Most Investment Migration Firms Have Fewer Than 10 EmployeesJuly 16, 2019
An analysis of the more than 600 firms registered in the Residence and Citizenship by Investment Company Directory shows that some 60% of companies are tiny.
By virtue of its relatively open regulatory environment, barriers to entry in the investment migration industry are not particularly high. Anyone with a fistful of dollars, a laptop, and cursory knowledge of the most common RCBI-programs can open an investment migration consultancy with but little effort. The cost of compliance is low and the tax burden is light, particularly in Dubai, which – not by chance – has the world’s highest concentration of RCBI-advisories.
Of the more than 600 companies in the RCBI-Directory, we’ve looked only at those that list investment migration as their core business, excluding firms that offer such services as part of a wider product line. This whittles the number down to 450.
Of those, only eight firms have more than 400 employees. All of these are based in China. Three firms have between 200 and 399 employees and fourteen have 100-199.
While there are very few large ones, twice as many firms – surprisingly – fall into the 20-49 range (98) as into the 10-19 (43) range.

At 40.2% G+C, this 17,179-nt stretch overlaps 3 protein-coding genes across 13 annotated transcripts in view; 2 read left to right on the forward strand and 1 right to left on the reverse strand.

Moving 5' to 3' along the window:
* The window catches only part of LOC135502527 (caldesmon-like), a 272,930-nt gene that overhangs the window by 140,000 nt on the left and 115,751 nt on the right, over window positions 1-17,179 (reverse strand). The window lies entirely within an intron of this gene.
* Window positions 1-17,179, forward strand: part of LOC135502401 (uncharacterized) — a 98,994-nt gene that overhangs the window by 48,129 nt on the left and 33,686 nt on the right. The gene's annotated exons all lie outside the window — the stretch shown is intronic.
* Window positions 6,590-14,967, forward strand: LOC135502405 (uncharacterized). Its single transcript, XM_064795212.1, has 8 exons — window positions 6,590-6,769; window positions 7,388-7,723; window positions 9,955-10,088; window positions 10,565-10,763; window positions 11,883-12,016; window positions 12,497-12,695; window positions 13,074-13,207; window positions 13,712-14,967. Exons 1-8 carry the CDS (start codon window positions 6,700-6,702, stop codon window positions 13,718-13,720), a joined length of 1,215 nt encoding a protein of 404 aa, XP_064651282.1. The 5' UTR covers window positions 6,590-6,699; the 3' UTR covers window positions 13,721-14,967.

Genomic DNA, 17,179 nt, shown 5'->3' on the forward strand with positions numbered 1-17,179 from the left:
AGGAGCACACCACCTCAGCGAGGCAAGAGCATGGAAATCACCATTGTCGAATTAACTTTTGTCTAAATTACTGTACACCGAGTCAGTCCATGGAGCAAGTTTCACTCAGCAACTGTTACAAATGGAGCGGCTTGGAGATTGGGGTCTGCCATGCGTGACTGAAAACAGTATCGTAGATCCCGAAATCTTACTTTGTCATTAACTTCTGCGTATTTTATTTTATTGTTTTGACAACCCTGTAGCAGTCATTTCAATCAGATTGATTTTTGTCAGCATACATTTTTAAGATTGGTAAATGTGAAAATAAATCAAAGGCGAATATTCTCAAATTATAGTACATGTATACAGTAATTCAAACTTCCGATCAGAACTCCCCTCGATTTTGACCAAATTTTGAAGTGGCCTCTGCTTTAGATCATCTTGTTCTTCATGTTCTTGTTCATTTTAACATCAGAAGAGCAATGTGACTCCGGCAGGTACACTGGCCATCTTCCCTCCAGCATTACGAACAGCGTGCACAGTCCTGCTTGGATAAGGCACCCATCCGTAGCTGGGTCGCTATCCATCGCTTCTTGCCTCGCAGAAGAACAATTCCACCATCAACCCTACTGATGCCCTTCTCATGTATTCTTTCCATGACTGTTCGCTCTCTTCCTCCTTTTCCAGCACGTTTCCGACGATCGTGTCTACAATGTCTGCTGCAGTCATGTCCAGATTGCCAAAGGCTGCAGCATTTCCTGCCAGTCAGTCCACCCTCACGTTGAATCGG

But 60% of the 450 companies whose principal business is investment migration are small shops; 267 companies have fewer than 10 employees.
The cottage-industry characteristics of the investment migration market have driven speculation as to a possible trend of consolidation in which larger firms absorb smaller ones, both as a means to reduce the number of competitors but also to grow through acquisitions rather than organically.
Earlier this year, Jürg Steffen, CEO of Henley & Partners, indicated as much during an interview with IMI in Davos.
“What will probably change in the future is that we will not have as many very small companies because there will be, probably, regulation in the industry. And when you have regulation, of course, you need compliance officers, you need structures and processes in place and, therefore, the company size has to grow,” Steffen said in January.
Steffen’s prediction is substantiated by historical observations of similar consolidation phenomena in a variety of other industries. As regulations increase, the cost of compliance grows in tandem. As fixed overhead rises, smaller outfits find their margins shrinking, often beyond redemption. There’s a reason you don’t see many banks with fewer than ten employees. Large incumbents, naturally, tend to welcome regulation of their industries for this very reason.
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